The FBI has recently announced that it has begun an investigation to the misuse of reverse mortgages.  Reverse mortgages release the equity in a property to the homeowner in one lump sum or multiple payments. The homeowner’s obligation to repay the loan is deferred until the owner dies, the home is sold, or the owner leaves the home.  In the U.S., reverse mortgages are available for people 62 years old or older. Reverse mortgages are typically used to finance retirement or pay unexpected medical bills.  While reverse mortgages can make sense for seniors, the FBI is concerned about possible abusive sales practices that prey on seniors, such as aggressive and untruthful marketing and excessive fees.

Reverse Mortgage Resources is run by mortgage broker Don Marginson.  Its website states that it is located in Ranch Bernardo, California, and that it is “expanding again with offices to cover the Southeast and Northeast United States.”

We have no reason to believe that Reverse Mortgage Resources is not legitimate, and we would not want to assume that it is illegitimate simply because of its association with Brotemarkle.

But we would suggest that they remove Brotemarkle’s name from its website.

 

 

Mortgage Fraud Scammers Plead Guilty in US Foreclosure Capitol

Stockton, California, has been hit harder by the subprime mortgage crisis than any other US city. 

With a population of just over 280,000, Stockton had 22,000 foreclosure filings in 2007 (1 in 27 households), the highest foreclosure rate of any city in America. 

And as home prices continue to fall, the foreclosure crisis in Stockton is getting worse.

Stockton was an agricultural community, the seat of San Joaquin County, the fifth largest agricultural county in the United States and one of the most productive agricultural regions in the world.  In the past decade, however, Stockton experienced a population boom due to thousands of people settling in the area to escape the higher cost of living in San Francisco and Sacramento. 

Although the median income for a household in Stockton was only $35,453, the per capita income for the city was only $15,405, and 18.9% of families and 23.9% of the population were below the poverty line, subprime loans made houses in Stockton available to thousands who had very little income.

Home construction boomed, house prices soared, and subprime loans kept expanding the bubble further and further. House flippers, speculators and subprime lenders made millions.   

Then, in 2007, the bubble burst.

Few people were more active in profiting from the booming subprime housing market than a young immigrant from Pakistan named Iftikhar Ahmad.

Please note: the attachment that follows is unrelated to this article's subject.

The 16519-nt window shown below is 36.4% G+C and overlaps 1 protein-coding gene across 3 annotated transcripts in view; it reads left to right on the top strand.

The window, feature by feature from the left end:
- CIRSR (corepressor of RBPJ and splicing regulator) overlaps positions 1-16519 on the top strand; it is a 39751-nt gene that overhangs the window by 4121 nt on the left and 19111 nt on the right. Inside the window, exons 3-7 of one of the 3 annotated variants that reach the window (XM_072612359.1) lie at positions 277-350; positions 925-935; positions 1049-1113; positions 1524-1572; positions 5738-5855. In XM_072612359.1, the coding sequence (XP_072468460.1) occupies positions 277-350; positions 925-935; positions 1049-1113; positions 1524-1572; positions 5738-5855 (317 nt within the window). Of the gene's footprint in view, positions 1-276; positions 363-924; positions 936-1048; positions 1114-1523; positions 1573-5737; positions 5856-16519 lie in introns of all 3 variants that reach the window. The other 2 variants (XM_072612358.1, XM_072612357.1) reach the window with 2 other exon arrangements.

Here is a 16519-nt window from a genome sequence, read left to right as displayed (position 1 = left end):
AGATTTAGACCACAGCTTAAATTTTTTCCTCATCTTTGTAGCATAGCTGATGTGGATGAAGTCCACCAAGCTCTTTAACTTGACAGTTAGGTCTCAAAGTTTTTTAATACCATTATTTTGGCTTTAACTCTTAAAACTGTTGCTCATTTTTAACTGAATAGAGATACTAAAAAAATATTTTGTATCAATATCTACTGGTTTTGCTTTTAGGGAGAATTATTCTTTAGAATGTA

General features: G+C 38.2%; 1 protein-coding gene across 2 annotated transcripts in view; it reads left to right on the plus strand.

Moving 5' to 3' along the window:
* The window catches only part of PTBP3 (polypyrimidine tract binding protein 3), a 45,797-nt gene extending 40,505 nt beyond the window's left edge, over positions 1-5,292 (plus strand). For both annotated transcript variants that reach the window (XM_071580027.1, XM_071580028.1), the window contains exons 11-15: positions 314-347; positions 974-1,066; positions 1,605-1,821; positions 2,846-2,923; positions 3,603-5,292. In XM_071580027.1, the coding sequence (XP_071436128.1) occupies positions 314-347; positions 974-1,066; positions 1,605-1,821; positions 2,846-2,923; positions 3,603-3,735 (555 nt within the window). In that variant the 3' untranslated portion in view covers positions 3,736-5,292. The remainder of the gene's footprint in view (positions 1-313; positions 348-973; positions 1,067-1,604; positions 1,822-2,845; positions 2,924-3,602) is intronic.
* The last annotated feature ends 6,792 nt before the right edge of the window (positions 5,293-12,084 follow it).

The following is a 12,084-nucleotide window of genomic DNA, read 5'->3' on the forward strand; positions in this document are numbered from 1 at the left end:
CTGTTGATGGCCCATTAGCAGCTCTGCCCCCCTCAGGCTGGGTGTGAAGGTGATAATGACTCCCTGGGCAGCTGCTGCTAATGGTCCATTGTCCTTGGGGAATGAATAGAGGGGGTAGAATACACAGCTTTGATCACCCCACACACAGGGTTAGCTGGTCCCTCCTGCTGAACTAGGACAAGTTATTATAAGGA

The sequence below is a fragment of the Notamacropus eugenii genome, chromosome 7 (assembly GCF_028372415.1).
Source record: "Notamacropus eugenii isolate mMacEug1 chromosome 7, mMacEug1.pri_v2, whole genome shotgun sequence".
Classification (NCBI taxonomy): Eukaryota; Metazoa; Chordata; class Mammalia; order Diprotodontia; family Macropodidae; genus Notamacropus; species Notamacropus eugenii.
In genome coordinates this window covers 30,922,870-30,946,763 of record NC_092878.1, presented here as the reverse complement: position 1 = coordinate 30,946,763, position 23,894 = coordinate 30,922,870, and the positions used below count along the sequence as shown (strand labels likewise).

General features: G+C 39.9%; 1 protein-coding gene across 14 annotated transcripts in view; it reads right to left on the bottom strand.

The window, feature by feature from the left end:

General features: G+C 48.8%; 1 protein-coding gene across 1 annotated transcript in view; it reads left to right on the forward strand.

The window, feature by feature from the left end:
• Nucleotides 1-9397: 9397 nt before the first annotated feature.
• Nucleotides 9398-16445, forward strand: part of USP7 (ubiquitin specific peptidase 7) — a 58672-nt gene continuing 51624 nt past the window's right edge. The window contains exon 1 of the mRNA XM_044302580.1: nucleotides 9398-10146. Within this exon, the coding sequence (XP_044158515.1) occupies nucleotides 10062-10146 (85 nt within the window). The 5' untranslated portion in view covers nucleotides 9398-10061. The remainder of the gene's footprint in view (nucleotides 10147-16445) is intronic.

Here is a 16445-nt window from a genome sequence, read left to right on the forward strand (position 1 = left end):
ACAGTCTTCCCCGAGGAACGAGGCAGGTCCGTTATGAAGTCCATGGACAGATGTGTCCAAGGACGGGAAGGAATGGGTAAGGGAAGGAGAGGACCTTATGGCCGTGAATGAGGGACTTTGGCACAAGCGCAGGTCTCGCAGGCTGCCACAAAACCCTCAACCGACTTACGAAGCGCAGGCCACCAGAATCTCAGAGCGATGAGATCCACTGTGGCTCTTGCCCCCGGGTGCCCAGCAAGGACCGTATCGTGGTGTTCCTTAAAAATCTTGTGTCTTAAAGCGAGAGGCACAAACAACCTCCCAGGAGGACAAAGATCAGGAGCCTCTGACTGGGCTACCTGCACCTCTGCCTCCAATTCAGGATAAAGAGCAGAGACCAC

Between 2003 and 2005, Ahmad made millions of dollars buying and selling more than 100 homes and other properties in the Stockton area.  His company, I & R Investment Properties, LLC, was thriving.  Ahmad deposited at least $8.6 million from escrow closings and was able to send at least $484,000 back home to his native Pakistan.

Ahmad purchased a home at 327 N. Pilgrim Street in Stockton in 1997 for $22,000, then sold and repurchased the same property twice before ultimately selling it a third time in 2005 for $236,000. A house at 2228 E. Stadium Drive in Stockton was bought by Ahmad for $99,000; just 18 months later, he sold the house for $330,000.  In another series of transactions, a house bought and resold several times by Ahmad appreciated in value more than tenfold over an eight-year period.

It sounds like Iftikhar Ahmad was a very smart real estate investor.

The trouble was that Ahmad’s real estate empire was built on fraud.

On October 25, 2007, Ahmad was indicted on federal charges of mail fraud and money laundering, and on April 28, 2008, he pled guilty in federal court to mortgage fraud. 

Ahmad admitted that from July 2003 through October 2005, he participated in a scheme to defraud Long Beach Mortgage, a wholesale lender, in connection with the sale of 10 residential real properties. Between July 2003 and January 2005, Ahmad, through I & R Investment Properties, fraudulently sold 10 residential real properties, obtaining in excess of $1.5 million in loan proceeds.

In each of these transactions, the purchaser financed the property with money borrowed from Long Beach Mortgage.  The scheme involved the use of straw purchasers who lent their name and credit to real estate transactions in which they in fact had no interest. The scheme also involved false statements on loan documents, including those that related to income and occupation, and undisclosed payments by Ahmad of the down payment on behalf of the purchasers.

Many of the mortgages came from subprime lenders and in some cases the buyers used stolen identities. 

And in many of the real estate transactions, the buyers defaulted within a year.